Alcohol and drugs - you've heard a lot about the problems other people have with them, but that stuff doesn't apply to you, right? You've experimented with some drugs and maybe drink or use regularly, but you're on top of it and in control. Maybe, maybe not...
The truth is that one of the most subtle and important effects of drugs and alcohol is the impact on your sense of judgment. It's pretty obvious that this is what's going on when someone drives under the influence. It's a little less obvious when you're at a party and feeling buzzed, and make a decision that you'd think twice about when sober - like leaving the party with someone you don't really know, for example. And your judgment may be impaired in another way, when you're not even buzzed, high or drunk: you may rationalize or try to justify continuing or increasing your current use in spite of warning signs that a problem may be present.
For example, you're telling yourself that just because you had a couple of blackouts when you went out partying during the last few months, it's no big deal because it happens to a lot of people. And, anyway, your friends told you that nothing bad happened to you during the periods of time you lost...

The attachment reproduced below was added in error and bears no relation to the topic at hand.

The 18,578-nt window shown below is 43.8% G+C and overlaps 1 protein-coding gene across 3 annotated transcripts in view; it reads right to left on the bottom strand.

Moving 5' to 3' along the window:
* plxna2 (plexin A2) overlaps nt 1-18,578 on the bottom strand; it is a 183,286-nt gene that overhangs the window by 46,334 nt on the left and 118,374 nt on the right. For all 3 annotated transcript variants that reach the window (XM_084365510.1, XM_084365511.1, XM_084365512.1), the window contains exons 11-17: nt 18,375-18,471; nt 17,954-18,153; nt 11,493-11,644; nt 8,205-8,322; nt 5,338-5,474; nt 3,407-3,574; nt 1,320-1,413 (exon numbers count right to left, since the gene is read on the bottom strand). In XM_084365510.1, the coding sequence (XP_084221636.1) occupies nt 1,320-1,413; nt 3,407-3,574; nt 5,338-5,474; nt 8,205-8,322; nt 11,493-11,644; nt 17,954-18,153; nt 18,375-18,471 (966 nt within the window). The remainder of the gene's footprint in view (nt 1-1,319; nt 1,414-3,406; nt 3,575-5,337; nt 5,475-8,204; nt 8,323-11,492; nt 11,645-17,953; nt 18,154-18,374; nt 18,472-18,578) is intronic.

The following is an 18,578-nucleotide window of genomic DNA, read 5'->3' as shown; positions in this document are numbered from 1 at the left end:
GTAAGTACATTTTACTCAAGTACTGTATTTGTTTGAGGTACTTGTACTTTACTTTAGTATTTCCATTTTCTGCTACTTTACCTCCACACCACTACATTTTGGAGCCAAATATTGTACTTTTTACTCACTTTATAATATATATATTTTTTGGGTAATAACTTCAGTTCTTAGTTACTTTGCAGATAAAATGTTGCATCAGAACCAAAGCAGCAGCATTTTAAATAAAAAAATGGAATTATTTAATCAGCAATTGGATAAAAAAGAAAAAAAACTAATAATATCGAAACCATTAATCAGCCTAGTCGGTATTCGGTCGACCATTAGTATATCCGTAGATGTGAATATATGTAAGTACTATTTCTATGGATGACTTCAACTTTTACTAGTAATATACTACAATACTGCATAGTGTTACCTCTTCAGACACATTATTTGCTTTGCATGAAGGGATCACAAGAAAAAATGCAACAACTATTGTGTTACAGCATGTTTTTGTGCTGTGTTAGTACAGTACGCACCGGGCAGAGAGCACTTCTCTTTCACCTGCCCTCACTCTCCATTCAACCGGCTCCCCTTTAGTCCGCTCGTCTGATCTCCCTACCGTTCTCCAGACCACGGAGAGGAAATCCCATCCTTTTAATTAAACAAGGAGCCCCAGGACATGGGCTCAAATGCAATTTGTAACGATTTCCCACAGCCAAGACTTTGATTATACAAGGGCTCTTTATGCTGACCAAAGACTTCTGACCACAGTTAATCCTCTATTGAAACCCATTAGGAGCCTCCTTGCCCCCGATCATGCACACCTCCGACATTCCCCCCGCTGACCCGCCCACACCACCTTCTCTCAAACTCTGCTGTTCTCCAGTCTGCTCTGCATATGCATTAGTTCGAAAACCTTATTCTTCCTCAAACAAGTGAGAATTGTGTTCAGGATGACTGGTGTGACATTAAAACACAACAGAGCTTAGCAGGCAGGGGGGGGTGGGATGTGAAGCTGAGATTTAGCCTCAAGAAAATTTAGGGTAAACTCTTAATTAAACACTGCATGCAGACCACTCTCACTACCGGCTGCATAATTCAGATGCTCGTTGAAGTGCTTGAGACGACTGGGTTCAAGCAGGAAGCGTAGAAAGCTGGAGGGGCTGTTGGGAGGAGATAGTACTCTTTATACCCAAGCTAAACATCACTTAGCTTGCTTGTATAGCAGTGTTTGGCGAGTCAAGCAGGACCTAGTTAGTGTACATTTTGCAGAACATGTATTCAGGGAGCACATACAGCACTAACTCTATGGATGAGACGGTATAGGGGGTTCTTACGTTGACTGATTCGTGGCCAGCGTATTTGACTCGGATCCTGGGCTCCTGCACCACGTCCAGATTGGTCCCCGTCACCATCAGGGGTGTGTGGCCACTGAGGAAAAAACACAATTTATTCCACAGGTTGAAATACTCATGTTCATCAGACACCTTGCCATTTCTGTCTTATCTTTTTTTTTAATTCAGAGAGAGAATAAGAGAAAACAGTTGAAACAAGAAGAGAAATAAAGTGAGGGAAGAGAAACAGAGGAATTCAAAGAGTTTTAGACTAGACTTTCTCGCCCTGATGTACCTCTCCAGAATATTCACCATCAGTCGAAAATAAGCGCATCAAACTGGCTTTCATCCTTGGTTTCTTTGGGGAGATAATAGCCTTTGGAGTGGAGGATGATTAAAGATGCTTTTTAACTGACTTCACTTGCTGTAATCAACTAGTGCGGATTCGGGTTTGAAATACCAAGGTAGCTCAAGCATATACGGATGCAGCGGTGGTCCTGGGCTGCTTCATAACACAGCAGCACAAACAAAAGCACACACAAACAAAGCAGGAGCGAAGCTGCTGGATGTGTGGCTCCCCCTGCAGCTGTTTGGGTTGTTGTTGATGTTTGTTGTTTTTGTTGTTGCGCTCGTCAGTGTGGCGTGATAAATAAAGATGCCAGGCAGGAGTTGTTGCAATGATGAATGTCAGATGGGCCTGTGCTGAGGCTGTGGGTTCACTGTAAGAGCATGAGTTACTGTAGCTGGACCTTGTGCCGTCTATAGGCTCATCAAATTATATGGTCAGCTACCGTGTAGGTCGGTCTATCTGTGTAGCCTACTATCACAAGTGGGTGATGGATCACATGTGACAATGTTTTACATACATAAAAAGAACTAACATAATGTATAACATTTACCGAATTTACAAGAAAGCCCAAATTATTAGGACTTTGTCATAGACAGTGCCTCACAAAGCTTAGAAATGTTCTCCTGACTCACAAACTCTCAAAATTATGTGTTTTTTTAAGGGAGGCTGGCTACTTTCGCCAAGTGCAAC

Or, you're thinking that your coach is being a jerk for yelling at you just because you've been late to practice a few times and ignoring the fact that you've been late to practice because it's been hard to get going on those days when you partied too hard with your friends the night before.
Because alcohol and drug use can effect your judgment in this way, it's important to rely on external indicators - like repeated negative events related to alcohol/drug use, or the assessment of others - to get a handle on whether your use is becoming a problem.
"I'm No Alcoholic! (...Pothead! ...Junkie!)"
Most people have pretty strong feelings about the idea that they might be seen - by other people or by themselves - as an alcoholic or addict. It's also pretty common to think that having a problem with alcohol or drugs is the same thing as being an alcoholic/addict.
This is not true. Having a problem does not make you an alcoholic or an addict. But it may be an indication that something's up in your life and that you're dealing with it in a way that will cause you trouble in the long run.
Some signs that you may have a problem:
"Alright, Maybe I Have Some Kind Of Problem. Now What?"
Getting support from your friends and family in changing your behavior is important. Sitting down to look closely and seriously at the situation with a trained professional can be extremely helpful to discuss strategies for changing behavior, figure out strategies for how to get the most support from your support network, and look at why the problem might be there in the first place.
The Counseling Center is here to help. Give us a call (323-5155) or drop by (Founders Hall, G-29,ground floor) to speak with a member of our clinical staff.
Your alcohol or drug use may not be a problem. But if it is, we'd like to help you to take charge of the problem, before it takes charge of you.